Mobile v Responsive Web Design

by | Jan 28, 2015 | TechTalk

With all the talk about mobile and responsive websites, you might be wondering about upgrading your own site. But how do you decide which way to go? If you aren’t sure or if you just want a little better understanding of the difference between the two approaches, you’ve come to the right place.

I recently put together this compare and contrast study to help my clients make that very decision. Maybe it will help you too. Or maybe you have other ideas. Let me know in the comments!

Comparing and Contrasting Mobile Website Design and Responsive Website Design

1

How It Works

A mobile website is designed specifically for mobile devices and is a completely separate website from a traditional desktop site. That means there are two sets of content hosted on the web server that are delivered to the user based on whether they’re trying to access your website from a desktop computer or a mobile device. A responsive website is designed to adapt to a range of different sized devices. It’s one website. That means there is one set of content hosted on the web server. The content is sent out to every device that makes a request and each device displays the pages appropriately for its size based on included instructions.
2

User Experience

Because mobile design targets only one screen size, mobile users will have a great site experience optimized specifically for their device; design can be fairly precise in terms of content placement and layout, similar to the fixed width experience that’s familiar with a traditional desktop website. Because responsive design typically targets 3 to 5 different device sizes, users of a wider range of devices—mobile, tablet, desktop—will enjoy a great experience; the design is more fluid and content placement and layout are less precise and more flexible.
3

Upfront Costs

The upfront cost to design a mobile only site may be about the same as the cost to design a new website from scratch. Obviously, costs are subject to the complexity of project scope and timeline. The upfront cost to design a responsive site from scratch may be about 50% more than or as much as double the cost of a mobile or traditional fixed width website because of the complexity of development—the more device sizes targeted, the greater the amount of work required. If working with a CMS like WordPress, there can be cost savings if a well-supported theme is used because of reduced complexity. However, some design flexibility will be lost by using a theme.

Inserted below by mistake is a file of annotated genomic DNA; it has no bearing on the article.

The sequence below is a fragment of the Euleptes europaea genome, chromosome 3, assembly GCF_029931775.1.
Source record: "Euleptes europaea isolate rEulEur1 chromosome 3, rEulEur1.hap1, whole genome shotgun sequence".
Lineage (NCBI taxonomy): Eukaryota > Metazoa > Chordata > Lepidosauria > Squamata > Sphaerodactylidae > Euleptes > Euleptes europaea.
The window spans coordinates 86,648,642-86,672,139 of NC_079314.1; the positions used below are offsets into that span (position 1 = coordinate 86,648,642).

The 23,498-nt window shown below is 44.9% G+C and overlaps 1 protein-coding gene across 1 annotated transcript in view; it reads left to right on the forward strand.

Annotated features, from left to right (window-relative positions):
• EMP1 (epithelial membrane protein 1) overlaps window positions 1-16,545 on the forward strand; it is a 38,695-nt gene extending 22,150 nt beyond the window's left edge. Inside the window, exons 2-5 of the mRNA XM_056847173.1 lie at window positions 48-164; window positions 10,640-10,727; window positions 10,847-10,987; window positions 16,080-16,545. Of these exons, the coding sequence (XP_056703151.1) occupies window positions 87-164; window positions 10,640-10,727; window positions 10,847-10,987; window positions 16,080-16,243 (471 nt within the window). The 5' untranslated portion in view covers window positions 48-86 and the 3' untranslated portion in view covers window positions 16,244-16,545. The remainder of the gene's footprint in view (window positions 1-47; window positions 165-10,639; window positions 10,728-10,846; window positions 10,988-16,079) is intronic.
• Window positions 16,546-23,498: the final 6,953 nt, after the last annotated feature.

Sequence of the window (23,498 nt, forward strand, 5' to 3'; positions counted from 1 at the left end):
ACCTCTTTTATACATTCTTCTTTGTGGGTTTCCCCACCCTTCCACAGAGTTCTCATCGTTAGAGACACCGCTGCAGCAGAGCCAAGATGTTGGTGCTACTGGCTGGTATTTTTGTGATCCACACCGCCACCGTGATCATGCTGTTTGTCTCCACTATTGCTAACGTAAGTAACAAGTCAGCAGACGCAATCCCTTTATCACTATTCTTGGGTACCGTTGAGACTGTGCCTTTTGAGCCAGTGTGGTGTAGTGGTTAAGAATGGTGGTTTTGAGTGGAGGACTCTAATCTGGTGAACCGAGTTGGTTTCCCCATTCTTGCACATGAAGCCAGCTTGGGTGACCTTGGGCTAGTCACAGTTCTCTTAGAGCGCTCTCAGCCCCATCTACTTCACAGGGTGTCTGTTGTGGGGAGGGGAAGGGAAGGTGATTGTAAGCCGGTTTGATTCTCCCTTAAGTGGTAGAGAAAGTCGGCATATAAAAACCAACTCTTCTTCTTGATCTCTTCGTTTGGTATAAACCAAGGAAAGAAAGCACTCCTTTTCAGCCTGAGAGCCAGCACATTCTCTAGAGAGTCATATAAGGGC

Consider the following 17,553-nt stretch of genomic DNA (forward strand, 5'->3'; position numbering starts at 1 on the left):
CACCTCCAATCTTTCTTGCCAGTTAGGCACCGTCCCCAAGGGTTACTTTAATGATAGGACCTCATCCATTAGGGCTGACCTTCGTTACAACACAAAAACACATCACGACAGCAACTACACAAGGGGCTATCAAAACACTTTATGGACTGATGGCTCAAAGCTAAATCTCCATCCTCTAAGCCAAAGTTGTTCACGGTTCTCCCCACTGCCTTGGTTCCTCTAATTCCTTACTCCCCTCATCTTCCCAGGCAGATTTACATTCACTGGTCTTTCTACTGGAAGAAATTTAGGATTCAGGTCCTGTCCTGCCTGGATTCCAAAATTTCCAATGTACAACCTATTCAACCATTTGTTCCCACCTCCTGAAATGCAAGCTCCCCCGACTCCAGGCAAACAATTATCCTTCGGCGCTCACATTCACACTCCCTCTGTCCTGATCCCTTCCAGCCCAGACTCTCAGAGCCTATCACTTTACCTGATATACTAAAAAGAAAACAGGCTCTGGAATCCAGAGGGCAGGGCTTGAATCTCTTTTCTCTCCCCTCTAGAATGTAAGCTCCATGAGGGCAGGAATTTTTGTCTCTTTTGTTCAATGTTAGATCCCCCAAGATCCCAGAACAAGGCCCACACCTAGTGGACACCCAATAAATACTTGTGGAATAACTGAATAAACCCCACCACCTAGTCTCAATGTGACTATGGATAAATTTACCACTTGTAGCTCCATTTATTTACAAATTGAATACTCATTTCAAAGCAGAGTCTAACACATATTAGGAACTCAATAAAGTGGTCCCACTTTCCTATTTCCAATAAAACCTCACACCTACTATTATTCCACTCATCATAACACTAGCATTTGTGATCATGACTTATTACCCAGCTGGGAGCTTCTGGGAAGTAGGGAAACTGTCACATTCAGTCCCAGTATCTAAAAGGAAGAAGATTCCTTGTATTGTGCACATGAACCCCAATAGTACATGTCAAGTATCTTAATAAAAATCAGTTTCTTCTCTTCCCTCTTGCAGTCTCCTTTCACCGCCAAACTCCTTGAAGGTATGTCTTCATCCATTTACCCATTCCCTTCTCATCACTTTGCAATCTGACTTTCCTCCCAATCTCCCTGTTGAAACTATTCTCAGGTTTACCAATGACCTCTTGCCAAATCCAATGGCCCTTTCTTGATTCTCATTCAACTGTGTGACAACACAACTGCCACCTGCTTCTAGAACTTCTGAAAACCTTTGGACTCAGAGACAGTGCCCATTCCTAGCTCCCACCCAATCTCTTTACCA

4

Ongoing Maintenance & Expenses

A mobile site may have more ongoing expenses simply because there will be two separate websites to maintain—the main static desktop site and the dedicated mobile site. A responsive site may have smaller ongoing expenses since there’s only one website to maintain. Where maintenance costs can run higher is if there’s a change in content strategy that affects design.
5

Ready for the Future

A mobile dedicated site may need to be reworked in order to stay current with next-generation phones and mobile e.g. Apple just released two new device sizes with iPhone 6. Responsive site design technology is more forward-thinking because once a site is configured it will work on most any handheld mobile device or desktop computer for years to come.
6

Website Promotion & Analytics

With a mobile site, you must create a different domain name (typical mobile naming convention would be m.yourwebsite.com) to be in conformance with Google. This means having to promote more than one website address in your marketing. Google supports mobile optimized websites. A responsive site requires just one domain which makes it easier for users to share, link to and interact with your content. And Google recommends responsive web design because it helps its algorithms, reduces site loading time versus a mobile dedicated site and helps Google index more of the site’s content.

Mobile sites can be a great solution if you have a large, traditional website with a lot of back-end complexities that would make it prohibitively expensive to redesign as a responsive site right now—I’m talking hundreds of pages of content and complex database functionalities. Starting fresh with a mobile-only site and keeping your legacy website in traditional desktop format for a while longer may be the best answer.

A mobile site can also be a smart choice if the goal is to sell a fairly large inventory of products and, again, has a fairly complex back-end. Desktop sites display relatively well on standard-sized tablets. But can be really difficult to navigate when trying to make purchases on a mobile phone. And you don’t want to let anything stand in the way of customers making a purchase.

For many businesses with websites that are less complex or, alternatively, outdated beyond the possibility of a redesign, a responsive website likely makes the most sense. It offers more flexibility, adaptability and, therefore, sustainability than a mobile site can. And it can handle all the interactive features you could want in a fairly straightforward business website including online purchasing, an events calendar, videos or other interactive features that are important for keeping site visitors informed and engaged. With a responsive site, customers will have easy access to all your website has to offer whether they’re on their desktop in the office or an iPad or mobile device when on the go.


Mary Maru

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